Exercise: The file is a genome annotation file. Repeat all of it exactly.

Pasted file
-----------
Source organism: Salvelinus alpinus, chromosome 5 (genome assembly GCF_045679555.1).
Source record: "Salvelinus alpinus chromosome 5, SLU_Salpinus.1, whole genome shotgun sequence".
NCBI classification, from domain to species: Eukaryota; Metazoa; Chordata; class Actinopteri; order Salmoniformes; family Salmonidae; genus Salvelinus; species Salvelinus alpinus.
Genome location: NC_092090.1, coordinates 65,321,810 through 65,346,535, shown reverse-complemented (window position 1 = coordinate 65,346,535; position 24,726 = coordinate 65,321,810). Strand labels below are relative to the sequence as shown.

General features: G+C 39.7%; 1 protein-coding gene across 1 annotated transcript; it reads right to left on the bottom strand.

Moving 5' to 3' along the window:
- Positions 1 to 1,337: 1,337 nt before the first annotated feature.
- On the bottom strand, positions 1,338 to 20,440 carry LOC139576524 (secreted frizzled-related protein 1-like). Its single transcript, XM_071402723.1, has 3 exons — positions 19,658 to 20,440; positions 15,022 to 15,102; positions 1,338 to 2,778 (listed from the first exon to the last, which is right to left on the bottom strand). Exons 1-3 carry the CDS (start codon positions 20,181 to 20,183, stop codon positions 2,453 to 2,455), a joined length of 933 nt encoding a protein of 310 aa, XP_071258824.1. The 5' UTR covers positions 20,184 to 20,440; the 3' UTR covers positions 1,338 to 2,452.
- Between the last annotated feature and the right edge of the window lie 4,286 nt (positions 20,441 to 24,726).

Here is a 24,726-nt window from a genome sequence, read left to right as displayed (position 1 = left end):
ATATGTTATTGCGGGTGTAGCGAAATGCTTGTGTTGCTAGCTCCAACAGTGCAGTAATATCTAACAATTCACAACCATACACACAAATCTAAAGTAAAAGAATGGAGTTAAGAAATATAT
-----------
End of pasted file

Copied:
Source organism: Salvelinus alpinus, chromosome 5 (genome assembly GCF_045679555.1).
Source record: "Salvelinus alpinus chromosome 5, SLU_Salpinus.1, whole genome shotgun sequence".
NCBI classification, from domain to species: Eukaryota; Metazoa; Chordata; class Actinopteri; order Salmoniformes; family Salmonidae; genus Salvelinus; species Salvelinus alpinus.
Genome location: NC_092090.1, coordinates 65,321,810 through 65,346,535, shown reverse-complemented (window position 1 = coordinate 65,346,535; position 24,726 = coordinate 65,321,810). Strand labels below are relative to the sequence as shown.

General features: G+C 39.7%; 1 protein-coding gene across 1 annotated transcript; it reads right to left on the bottom strand.

Moving 5' to 3' along the window:
- Positions 1 to 1,337: 1,337 nt before the first annotated feature.
- On the bottom strand, positions 1,338 to 20,440 carry LOC139576524 (secreted frizzled-related protein 1-like). Its single transcript, XM_071402723.1, has 3 exons — positions 19,658 to 20,440; positions 15,022 to 15,102; positions 1,338 to 2,778 (listed from the first exon to the last, which is right to left on the bottom strand). Exons 1-3 carry the CDS (start codon positions 20,181 to 20,183, stop codon positions 2,453 to 2,455), a joined length of 933 nt encoding a protein of 310 aa, XP_071258824.1. The 5' UTR covers positions 20,184 to 20,440; the 3' UTR covers positions 1,338 to 2,452.
- Between the last annotated feature and the right edge of the window lie 4,286 nt (positions 20,441 to 24,726).

Here is a 24,726-nt window from a genome sequence, read left to right as displayed (position 1 = left end):
ATATGTTATTGCGGGTGTAGCGAAATGCTTGTGTTGCTAGCTCCAACAGTGCAGTAATATCTAACAATTCACAACCATACACACAAATCTAAAGTAAAAGAATGGAGTTAAGAAATATAT